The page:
Crazy Jane (Pt. III)

(Editor’s note: in Part III of David Crandall’s English-language noh “Crazy Jane,” the character Jane recounts dancing with the lost Tom.)

It must be many years ago by now, but I have lost the thread of time, and memories seem more real to me than what others call the waking world.

A day in spring
The wind blowing wet as a river
Mingling with the breath of new green
And the damp smell of wakening earth.
The sun lined each leaf
In a sheath of gold
While the sea whispered softly
To the listening sky.
Two musicians had come to town
A two-penny flute and old concertina
Playing for copper on the green
Here they played, here we danced,
Tom and I, holding the world within us

I can still feel his arms,
Tight about me.

The music welled up from the sea
Flooding the wind
It splashed on our feet, our hands
And rippled in the trees
Light on water, rising and falling
Light on leaf, a shadow dance
Of green and gold
Under the soft spring sky-
I can still feel his arms,
Tight about me…

Oh, Tom, where have you gone
That I cannot follow, or hear your voice?
Gone, Tom, but the dance remains
Empty patterns in the air
Empty hands rising to grasp the sky

A swollen heart that has no release

The dance remains and I to dance it
An ivory figure, pale in the moonlight.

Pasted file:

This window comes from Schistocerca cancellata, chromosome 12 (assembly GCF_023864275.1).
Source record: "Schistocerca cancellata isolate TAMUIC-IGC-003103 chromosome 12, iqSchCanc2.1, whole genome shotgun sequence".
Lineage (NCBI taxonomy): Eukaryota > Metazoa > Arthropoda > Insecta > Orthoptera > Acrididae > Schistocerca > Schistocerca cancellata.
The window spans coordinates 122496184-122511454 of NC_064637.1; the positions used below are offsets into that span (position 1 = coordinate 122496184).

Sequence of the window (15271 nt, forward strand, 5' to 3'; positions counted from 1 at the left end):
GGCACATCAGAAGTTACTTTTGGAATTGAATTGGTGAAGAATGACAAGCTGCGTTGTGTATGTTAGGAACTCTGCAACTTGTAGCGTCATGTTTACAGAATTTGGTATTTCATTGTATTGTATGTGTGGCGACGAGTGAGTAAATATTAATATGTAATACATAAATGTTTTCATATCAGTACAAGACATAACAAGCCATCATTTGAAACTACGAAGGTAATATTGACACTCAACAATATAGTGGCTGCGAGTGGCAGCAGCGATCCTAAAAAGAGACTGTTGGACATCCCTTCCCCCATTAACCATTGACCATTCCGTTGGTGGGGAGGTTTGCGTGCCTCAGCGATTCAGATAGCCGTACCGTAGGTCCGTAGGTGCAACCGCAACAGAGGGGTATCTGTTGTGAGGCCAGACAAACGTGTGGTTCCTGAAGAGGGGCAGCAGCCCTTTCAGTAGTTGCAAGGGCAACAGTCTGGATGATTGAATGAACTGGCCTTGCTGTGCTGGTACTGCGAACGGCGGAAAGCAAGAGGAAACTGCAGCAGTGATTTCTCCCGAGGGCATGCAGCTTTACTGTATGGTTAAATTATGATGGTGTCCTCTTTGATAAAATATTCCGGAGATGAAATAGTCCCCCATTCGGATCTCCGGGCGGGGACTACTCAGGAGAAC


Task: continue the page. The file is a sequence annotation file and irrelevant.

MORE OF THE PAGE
If only I could gather them together
The memories
Scattered like shells, broken,
Buried in sand

Or washed smooth by waves set in the sea
Like wrinkles in the faces of old women

Gathered together
Like colored glass
Shining in a rose window
Beautiful from within

Patterns of shadowed light traced upon stone
An elegant mosaic of displaced time

Moving with the sun

Shining through cedar and green-shaded ivy
Shadow and light dance on the wind
Speckling the earth with fragments of gold

Tom and I dance to the echoing music
Down the steep slope hand in quivering hand

Down winding pathways to dance by the sea
Where wave touches shore
The dance is unending

Where wave touches shore
The heart breathes with the sea

Where wave touches shore-

Tom dances with me…

(Continued in Part IV)


About Theatre Nohgaku

Noh, one of the oldest continuing stage arts, combines highly stylized dance, chant, music, mask and costume with intense inner concentration and physical discipline, creating a uniquely powerful theatrical experience. Theatre Nohgaku’s mission is to share noh’s beauty and power with English speaking audiences and performers. We have found that this traditional form retains its dramatic effectiveness in languages other than Japanese. We believe noh techniques hold a powerful means of expression in the context of contemporary English language theatre.
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1 Response to Crazy Jane (Pt. III)

  1. tko says:

    What a beautiful play. Whatever the form, CJ emerges as an extraordinarily beautiful piece of writing.

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